The first mention of Caneggio, a village on the left bank of the Breggia River, dates back to the 13th century (“Canegio”, 1209). The etymology of this place name, which has evolved into various forms of which the first was “Canezio” (1270) is thought to be “casupola” (“cane building”, from the medieval Latin “canecium”, which means reed bed), and is a reference to the unusual materials used to build the houses.
During the Middle Ages, Caneggio had spiritual links to Bruzella from which it separated in 1649, then forming an independent sub-parish annexed to the mother church in Balerna. The 15th-century Church of Our Lady of the Assumption (documented since 1566) has two distinctive features inside. The first is a series of three late Gothic frescoes, the only surviving remnants of a themed composition depicting the twelve months of the farming calendar. The artist is unknown (it may have been painted by Antonio da Tradate or the Seregnesi Masters). The wall paintings still visible today show the months of May (hunting), June (haymaking) and July (threshing). The other striking feature of this church is the canvas depicting the procession of St Charles Borromeo during the plague of 1576. It may have been painted by Paolo Camillo Landriani (Il Duchino, 1560-1618).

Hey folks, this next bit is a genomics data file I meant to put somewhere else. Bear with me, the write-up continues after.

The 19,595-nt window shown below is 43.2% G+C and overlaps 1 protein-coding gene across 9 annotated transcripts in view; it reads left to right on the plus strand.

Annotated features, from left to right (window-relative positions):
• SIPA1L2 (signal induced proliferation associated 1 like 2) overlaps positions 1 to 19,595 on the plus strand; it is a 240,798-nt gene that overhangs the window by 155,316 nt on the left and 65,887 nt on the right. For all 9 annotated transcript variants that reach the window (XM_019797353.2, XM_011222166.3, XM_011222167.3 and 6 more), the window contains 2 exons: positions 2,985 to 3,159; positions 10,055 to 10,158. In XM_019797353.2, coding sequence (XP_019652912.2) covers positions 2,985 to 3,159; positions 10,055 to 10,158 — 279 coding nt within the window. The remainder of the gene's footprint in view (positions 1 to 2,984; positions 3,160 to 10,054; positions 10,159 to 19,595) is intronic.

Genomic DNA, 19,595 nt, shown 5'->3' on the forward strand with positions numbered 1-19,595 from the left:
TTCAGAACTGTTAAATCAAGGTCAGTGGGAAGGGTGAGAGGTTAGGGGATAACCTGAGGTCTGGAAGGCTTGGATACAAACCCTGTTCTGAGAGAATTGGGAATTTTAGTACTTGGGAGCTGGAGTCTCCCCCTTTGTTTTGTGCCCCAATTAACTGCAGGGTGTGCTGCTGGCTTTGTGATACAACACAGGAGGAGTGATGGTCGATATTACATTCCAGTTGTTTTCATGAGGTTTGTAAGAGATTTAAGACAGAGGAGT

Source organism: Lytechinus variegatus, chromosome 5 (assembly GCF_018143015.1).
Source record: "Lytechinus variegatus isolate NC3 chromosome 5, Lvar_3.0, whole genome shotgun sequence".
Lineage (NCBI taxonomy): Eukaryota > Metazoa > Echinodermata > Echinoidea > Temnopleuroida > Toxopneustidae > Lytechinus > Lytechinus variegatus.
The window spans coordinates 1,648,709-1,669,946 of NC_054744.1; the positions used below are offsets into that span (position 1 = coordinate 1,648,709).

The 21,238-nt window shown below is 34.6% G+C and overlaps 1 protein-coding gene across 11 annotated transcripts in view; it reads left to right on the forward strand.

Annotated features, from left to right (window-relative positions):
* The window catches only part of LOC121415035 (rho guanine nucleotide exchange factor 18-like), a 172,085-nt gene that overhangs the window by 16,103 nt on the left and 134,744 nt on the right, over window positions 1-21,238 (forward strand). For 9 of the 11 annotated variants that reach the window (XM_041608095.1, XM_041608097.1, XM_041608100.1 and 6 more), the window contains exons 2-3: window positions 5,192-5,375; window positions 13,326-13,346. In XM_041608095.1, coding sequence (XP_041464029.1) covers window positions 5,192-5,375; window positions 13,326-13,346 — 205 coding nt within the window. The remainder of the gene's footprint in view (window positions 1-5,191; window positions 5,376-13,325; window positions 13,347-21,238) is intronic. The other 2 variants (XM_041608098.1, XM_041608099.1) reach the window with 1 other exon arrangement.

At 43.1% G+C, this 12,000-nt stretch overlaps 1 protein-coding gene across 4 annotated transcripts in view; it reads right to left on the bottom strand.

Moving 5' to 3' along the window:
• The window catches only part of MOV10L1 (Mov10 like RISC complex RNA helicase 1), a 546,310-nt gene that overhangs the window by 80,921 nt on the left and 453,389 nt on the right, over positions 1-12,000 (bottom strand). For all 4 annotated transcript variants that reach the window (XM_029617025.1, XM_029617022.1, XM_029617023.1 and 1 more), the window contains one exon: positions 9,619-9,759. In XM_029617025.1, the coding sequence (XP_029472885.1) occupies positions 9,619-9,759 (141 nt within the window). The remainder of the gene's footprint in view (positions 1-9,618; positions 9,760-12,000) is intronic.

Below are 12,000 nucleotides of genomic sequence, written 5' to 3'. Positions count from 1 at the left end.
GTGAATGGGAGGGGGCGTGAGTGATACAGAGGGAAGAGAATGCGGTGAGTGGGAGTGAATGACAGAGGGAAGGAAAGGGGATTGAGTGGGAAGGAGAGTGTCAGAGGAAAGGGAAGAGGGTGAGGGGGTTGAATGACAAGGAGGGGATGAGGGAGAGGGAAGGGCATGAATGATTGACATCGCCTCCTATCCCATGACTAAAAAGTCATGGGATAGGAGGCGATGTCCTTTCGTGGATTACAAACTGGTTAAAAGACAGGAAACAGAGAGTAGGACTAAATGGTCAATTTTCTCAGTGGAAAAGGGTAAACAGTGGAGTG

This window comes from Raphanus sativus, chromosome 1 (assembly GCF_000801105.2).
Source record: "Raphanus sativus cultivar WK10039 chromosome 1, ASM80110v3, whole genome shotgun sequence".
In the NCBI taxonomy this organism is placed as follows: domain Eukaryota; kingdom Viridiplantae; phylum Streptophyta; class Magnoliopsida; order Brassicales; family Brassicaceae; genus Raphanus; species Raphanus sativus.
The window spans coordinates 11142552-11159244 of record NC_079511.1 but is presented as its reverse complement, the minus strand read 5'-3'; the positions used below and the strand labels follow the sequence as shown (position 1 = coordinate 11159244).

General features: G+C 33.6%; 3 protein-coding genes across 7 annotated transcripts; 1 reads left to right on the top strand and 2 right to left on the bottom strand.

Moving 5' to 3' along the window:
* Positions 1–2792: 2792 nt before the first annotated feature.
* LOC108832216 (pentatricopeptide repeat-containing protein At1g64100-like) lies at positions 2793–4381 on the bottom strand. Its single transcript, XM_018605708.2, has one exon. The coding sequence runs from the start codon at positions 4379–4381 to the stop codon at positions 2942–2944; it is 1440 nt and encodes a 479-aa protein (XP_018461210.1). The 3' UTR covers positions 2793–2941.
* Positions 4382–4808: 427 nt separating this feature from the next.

Caneggio’s rural economy was based on shepherding and woodland trades, which continued until the mid-20th century. The villagers found other sources of income through periodic emigration and trades related to agriculture such as cheesemaking, which took place in the village’s two dairies: the Caseificio Sociale (1889/1890-1971) and the Nuovo Caseificio Sociale (1919-1961).
Like many other villages in the Muggio Valley, the population of Caneggio gradually dwindled in the aftermath of World War II.
In 2009 Caneggio joined the new Municipality of Campora, on the right bank of the river, which is now under the jurisdiction of Castel San Pietro.
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